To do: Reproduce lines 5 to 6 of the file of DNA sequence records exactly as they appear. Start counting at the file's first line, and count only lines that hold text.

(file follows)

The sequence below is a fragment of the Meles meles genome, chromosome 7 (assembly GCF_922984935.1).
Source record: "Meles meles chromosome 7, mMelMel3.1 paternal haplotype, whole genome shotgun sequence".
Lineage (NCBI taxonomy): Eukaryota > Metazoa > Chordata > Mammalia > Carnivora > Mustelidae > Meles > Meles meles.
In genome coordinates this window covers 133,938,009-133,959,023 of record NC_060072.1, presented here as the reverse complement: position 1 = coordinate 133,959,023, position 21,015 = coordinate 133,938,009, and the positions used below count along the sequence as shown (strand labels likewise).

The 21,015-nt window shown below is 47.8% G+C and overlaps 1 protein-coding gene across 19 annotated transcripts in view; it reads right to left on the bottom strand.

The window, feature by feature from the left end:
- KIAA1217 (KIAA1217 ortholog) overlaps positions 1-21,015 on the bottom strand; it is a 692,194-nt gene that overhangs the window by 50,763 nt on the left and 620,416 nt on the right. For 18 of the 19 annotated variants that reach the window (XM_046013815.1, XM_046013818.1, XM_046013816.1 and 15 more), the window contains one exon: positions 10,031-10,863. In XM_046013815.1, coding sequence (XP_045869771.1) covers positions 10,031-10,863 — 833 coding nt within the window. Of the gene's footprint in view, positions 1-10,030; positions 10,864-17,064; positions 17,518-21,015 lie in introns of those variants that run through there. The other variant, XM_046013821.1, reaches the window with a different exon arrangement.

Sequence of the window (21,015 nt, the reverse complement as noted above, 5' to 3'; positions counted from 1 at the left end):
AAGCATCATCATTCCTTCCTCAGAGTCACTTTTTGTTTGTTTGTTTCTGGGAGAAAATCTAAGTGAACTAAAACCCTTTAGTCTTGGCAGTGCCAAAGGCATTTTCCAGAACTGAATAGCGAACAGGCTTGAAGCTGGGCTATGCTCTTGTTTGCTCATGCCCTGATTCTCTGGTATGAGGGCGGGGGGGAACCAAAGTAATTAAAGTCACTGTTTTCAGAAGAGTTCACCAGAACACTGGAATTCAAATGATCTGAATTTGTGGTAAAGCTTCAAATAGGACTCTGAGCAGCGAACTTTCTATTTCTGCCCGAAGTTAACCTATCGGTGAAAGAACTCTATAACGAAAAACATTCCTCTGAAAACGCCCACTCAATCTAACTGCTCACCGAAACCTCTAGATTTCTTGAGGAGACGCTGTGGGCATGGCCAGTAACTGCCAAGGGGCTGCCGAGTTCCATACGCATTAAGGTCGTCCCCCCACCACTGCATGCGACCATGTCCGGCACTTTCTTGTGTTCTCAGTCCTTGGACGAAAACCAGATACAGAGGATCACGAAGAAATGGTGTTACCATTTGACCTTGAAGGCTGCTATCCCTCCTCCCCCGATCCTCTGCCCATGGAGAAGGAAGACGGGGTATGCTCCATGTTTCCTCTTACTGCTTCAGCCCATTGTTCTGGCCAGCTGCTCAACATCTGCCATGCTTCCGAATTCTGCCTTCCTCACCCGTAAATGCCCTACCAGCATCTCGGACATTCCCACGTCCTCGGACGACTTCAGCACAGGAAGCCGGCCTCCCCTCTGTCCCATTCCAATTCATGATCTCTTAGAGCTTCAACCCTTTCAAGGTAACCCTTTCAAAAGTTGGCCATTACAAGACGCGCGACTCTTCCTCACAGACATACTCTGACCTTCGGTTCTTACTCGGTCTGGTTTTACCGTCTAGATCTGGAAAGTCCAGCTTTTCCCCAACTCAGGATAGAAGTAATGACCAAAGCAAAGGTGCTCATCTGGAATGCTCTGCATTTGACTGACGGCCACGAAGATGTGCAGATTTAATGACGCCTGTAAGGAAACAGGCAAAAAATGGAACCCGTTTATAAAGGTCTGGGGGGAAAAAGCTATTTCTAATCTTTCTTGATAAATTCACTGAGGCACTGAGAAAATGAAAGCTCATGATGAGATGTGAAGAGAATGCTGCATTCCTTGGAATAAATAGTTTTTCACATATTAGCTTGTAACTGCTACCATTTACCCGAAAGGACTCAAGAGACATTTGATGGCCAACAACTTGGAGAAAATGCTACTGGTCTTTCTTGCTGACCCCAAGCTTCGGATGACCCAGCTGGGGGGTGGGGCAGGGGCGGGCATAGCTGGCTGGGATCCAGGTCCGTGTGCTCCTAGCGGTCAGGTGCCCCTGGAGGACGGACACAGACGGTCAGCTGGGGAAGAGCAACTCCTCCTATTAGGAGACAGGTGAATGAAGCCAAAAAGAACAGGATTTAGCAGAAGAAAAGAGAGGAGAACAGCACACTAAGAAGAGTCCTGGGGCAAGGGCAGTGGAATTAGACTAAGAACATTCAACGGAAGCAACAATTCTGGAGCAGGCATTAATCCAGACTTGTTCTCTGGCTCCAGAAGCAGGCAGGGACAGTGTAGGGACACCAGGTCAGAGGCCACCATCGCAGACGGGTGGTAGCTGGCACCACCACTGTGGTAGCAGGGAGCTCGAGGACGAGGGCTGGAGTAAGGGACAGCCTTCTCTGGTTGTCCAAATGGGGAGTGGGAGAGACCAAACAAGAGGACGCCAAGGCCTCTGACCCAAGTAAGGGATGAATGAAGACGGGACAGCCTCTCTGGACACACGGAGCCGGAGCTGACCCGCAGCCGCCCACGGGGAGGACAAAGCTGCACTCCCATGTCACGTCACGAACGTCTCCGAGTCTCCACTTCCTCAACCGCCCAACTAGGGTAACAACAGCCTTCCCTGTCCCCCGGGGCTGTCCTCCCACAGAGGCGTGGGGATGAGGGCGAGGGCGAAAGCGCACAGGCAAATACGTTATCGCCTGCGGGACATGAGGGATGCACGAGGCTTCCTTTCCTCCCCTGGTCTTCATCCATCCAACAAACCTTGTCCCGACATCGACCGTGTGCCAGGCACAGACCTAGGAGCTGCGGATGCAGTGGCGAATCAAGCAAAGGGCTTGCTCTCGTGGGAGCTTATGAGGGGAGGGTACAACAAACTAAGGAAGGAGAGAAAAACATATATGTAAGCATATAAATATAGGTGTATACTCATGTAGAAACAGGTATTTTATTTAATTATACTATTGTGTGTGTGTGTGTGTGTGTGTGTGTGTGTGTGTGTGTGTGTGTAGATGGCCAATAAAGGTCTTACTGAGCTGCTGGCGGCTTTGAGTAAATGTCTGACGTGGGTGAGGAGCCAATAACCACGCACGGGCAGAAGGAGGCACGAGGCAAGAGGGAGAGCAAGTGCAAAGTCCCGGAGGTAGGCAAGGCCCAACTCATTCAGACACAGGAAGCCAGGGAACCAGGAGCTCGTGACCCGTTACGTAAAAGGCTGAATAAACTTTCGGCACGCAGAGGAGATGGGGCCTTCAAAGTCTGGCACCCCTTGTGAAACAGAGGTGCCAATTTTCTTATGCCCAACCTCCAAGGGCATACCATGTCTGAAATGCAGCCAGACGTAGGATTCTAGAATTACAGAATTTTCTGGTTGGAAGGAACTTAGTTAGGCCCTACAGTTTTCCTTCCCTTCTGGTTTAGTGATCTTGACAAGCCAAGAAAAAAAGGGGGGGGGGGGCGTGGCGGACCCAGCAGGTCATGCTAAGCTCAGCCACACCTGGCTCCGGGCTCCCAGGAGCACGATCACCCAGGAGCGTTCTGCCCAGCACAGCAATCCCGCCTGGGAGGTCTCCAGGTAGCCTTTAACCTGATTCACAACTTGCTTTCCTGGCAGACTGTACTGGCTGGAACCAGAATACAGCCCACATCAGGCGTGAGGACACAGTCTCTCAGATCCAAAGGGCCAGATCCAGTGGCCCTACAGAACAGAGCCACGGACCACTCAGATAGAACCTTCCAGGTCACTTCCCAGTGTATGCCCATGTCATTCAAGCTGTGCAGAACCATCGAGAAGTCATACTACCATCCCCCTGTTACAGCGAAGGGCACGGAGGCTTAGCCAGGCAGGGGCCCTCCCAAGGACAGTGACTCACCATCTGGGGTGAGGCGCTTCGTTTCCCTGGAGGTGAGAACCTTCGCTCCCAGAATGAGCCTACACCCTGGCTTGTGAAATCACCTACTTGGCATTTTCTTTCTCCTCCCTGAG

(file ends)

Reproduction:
The 21,015-nt window shown below is 47.8% G+C and overlaps 1 protein-coding gene across 19 annotated transcripts in view; it reads right to left on the bottom strand.

The window, feature by feature from the left end: